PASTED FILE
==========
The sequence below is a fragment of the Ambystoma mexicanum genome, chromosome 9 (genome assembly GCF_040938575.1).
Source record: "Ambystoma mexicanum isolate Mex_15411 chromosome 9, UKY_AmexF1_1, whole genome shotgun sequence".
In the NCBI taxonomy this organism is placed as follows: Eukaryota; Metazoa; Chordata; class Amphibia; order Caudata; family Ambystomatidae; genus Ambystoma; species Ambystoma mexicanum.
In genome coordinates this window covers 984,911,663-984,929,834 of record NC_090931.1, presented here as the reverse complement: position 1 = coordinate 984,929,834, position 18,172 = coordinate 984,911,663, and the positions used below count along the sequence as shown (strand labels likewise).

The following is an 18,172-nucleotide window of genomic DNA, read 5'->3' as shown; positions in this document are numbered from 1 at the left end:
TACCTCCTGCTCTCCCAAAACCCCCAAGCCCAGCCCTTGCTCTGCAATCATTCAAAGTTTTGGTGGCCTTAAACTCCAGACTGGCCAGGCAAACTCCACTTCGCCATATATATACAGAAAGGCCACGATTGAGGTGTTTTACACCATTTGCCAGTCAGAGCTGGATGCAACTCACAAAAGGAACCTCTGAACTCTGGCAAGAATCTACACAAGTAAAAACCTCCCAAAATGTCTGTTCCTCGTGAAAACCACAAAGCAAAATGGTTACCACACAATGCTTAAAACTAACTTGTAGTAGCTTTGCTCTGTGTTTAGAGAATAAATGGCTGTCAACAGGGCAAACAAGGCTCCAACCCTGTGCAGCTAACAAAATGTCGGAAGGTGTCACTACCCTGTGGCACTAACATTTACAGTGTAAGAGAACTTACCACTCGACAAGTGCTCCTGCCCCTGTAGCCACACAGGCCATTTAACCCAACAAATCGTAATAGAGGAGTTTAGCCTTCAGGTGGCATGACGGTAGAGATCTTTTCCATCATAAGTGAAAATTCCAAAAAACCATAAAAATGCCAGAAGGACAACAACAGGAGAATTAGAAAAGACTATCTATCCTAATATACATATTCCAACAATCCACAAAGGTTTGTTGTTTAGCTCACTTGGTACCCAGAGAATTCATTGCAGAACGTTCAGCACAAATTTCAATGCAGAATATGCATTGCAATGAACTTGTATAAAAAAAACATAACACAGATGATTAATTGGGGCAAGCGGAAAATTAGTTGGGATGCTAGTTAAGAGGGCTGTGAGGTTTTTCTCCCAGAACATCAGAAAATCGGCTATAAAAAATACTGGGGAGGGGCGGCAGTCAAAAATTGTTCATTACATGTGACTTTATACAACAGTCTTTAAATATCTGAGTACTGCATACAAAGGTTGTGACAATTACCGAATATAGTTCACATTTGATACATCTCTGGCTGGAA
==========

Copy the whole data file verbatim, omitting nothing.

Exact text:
The sequence below is a fragment of the Ambystoma mexicanum genome, chromosome 9 (genome assembly GCF_040938575.1).
Source record: "Ambystoma mexicanum isolate Mex_15411 chromosome 9, UKY_AmexF1_1, whole genome shotgun sequence".
In the NCBI taxonomy this organism is placed as follows: Eukaryota; Metazoa; Chordata; class Amphibia; order Caudata; family Ambystomatidae; genus Ambystoma; species Ambystoma mexicanum.
In genome coordinates this window covers 984,911,663-984,929,834 of record NC_090931.1, presented here as the reverse complement: position 1 = coordinate 984,929,834, position 18,172 = coordinate 984,911,663, and the positions used below count along the sequence as shown (strand labels likewise).

The following is an 18,172-nucleotide window of genomic DNA, read 5'->3' as shown; positions in this document are numbered from 1 at the left end:
TACCTCCTGCTCTCCCAAAACCCCCAAGCCCAGCCCTTGCTCTGCAATCATTCAAAGTTTTGGTGGCCTTAAACTCCAGACTGGCCAGGCAAACTCCACTTCGCCATATATATACAGAAAGGCCACGATTGAGGTGTTTTACACCATTTGCCAGTCAGAGCTGGATGCAACTCACAAAAGGAACCTCTGAACTCTGGCAAGAATCTACACAAGTAAAAACCTCCCAAAATGTCTGTTCCTCGTGAAAACCACAAAGCAAAATGGTTACCACACAATGCTTAAAACTAACTTGTAGTAGCTTTGCTCTGTGTTTAGAGAATAAATGGCTGTCAACAGGGCAAACAAGGCTCCAACCCTGTGCAGCTAACAAAATGTCGGAAGGTGTCACTACCCTGTGGCACTAACATTTACAGTGTAAGAGAACTTACCACTCGACAAGTGCTCCTGCCCCTGTAGCCACACAGGCCATTTAACCCAACAAATCGTAATAGAGGAGTTTAGCCTTCAGGTGGCATGACGGTAGAGATCTTTTCCATCATAAGTGAAAATTCCAAAAAACCATAAAAATGCCAGAAGGACAACAACAGGAGAATTAGAAAAGACTATCTATCCTAATATACATATTCCAACAATCCACAAAGGTTTGTTGTTTAGCTCACTTGGTACCCAGAGAATTCATTGCAGAACGTTCAGCACAAATTTCAATGCAGAATATGCATTGCAATGAACTTGTATAAAAAAAACATAACACAGATGATTAATTGGGGCAAGCGGAAAATTAGTTGGGATGCTAGTTAAGAGGGCTGTGAGGTTTTTCTCCCAGAACATCAGAAAATCGGCTATAAAAAATACTGGGGAGGGGCGGCAGTCAAAAATTGTTCATTACATGTGACTTTATACAACAGTCTTTAAATATCTGAGTACTGCATACAAAGGTTGTGACAATTACCGAATATAGTTCACATTTGATACATCTCTGGCTGGAA